Buying tips : All version of Autocord looks rather the same and the upgrades are very minute. Older version have no light meter while the later units have light meter. I would suggest to go for the non-light metered version as most of the light meters in the unit are either faulty or inaccurate by now. That would save your some money and weight as well. Always check the focus tab throughly to see if it's easy to focus or simply being THERE as the camera looks rather complete even the tab is missing! Just make sure you see a metallic round stud at the focusing scale area which looks like a smiley face : ) Should the focusing is not smooth or has a lot of friction, try to avoid it unless you are willing to pay for a CLA which might cost your around RM300.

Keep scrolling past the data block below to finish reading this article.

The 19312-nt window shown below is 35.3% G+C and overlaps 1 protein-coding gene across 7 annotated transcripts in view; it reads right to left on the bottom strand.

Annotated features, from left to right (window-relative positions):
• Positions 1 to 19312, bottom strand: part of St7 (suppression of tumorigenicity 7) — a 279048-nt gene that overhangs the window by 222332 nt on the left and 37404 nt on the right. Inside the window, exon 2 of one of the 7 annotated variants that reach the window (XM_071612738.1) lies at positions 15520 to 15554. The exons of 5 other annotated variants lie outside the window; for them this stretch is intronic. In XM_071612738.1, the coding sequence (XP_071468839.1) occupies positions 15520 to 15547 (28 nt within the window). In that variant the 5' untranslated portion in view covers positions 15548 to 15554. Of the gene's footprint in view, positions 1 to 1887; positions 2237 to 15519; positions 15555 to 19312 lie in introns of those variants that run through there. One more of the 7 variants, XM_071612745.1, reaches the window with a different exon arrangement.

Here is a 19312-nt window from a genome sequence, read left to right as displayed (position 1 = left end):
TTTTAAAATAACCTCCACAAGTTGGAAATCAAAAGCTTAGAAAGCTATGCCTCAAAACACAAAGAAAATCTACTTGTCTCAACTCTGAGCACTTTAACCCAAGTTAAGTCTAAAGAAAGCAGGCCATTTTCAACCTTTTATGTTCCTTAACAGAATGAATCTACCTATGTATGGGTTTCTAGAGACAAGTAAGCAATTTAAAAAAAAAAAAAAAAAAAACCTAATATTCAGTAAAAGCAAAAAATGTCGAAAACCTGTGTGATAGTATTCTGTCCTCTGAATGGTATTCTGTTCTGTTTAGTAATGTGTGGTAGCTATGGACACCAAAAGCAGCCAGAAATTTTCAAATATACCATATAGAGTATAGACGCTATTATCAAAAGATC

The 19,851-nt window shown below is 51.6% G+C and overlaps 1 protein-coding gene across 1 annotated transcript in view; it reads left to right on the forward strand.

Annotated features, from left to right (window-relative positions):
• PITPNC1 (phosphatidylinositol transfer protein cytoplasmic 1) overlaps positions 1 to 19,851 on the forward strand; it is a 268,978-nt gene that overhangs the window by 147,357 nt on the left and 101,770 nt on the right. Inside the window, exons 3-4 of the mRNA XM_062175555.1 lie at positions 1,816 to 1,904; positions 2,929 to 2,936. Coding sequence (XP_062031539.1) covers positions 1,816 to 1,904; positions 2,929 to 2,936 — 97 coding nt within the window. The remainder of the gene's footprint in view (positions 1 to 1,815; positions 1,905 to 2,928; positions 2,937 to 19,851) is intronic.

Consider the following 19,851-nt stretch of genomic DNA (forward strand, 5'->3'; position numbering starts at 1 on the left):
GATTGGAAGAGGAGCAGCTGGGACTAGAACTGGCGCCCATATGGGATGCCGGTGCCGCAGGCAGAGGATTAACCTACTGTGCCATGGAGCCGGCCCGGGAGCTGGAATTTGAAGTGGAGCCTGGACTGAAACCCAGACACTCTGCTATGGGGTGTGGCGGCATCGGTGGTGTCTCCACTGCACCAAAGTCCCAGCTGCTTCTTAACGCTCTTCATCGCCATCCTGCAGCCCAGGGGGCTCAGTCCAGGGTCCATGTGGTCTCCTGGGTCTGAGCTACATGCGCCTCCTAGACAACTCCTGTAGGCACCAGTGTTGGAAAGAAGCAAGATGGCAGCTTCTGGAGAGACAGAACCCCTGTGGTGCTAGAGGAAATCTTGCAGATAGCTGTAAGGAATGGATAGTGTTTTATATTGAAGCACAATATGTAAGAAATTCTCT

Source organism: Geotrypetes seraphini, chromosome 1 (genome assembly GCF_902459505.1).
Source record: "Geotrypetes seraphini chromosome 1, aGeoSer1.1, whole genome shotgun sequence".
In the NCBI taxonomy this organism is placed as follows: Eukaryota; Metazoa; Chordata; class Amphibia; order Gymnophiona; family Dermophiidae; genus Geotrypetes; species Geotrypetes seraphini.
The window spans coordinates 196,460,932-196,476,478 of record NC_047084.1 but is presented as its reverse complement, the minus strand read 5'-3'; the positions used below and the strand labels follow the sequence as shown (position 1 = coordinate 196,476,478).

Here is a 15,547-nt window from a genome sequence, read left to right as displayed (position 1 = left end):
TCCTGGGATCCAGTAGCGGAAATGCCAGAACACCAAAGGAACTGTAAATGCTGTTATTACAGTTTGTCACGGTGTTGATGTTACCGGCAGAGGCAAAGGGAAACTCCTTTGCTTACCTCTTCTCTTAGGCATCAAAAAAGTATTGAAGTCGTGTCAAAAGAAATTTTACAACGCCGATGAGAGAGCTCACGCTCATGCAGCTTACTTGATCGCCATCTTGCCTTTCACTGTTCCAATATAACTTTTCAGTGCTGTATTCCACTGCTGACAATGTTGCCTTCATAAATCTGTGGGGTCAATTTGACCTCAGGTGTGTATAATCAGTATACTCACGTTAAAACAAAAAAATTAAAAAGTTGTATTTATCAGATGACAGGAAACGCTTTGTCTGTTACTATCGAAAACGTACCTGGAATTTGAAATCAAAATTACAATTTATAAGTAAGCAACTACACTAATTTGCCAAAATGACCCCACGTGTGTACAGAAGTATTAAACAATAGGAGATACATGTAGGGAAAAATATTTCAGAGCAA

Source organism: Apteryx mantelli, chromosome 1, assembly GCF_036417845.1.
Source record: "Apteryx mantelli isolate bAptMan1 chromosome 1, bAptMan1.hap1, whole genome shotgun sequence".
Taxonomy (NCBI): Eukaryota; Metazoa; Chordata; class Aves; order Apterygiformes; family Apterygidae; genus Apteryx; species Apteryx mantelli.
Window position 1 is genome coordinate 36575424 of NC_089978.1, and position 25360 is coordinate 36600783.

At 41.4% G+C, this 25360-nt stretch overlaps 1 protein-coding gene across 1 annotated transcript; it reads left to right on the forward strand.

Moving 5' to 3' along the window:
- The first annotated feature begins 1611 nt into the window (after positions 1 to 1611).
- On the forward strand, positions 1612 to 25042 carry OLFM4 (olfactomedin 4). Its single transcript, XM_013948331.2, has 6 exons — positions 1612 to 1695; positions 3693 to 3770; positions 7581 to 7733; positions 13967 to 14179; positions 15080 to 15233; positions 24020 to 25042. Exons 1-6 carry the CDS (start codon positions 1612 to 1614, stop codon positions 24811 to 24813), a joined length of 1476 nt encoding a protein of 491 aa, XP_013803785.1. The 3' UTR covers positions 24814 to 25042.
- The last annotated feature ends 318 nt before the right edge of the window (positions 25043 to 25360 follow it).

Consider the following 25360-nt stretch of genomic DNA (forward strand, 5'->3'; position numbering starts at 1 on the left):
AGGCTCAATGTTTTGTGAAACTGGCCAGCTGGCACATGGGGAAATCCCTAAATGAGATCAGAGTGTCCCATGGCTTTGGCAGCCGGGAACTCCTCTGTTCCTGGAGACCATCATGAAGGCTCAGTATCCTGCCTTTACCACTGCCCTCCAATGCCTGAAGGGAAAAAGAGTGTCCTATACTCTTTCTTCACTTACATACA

My thoughts : I feel this is one of the best bang per bucks TLR camera out there in the used market.  The direct comparison for TLRs at this price range would be the Yashica Mat variants , more beat up condition Rolleicords and the China made Seagull or some called it Hai 'O. The lens is really nice, decent built quality and again make sure the focus tab works !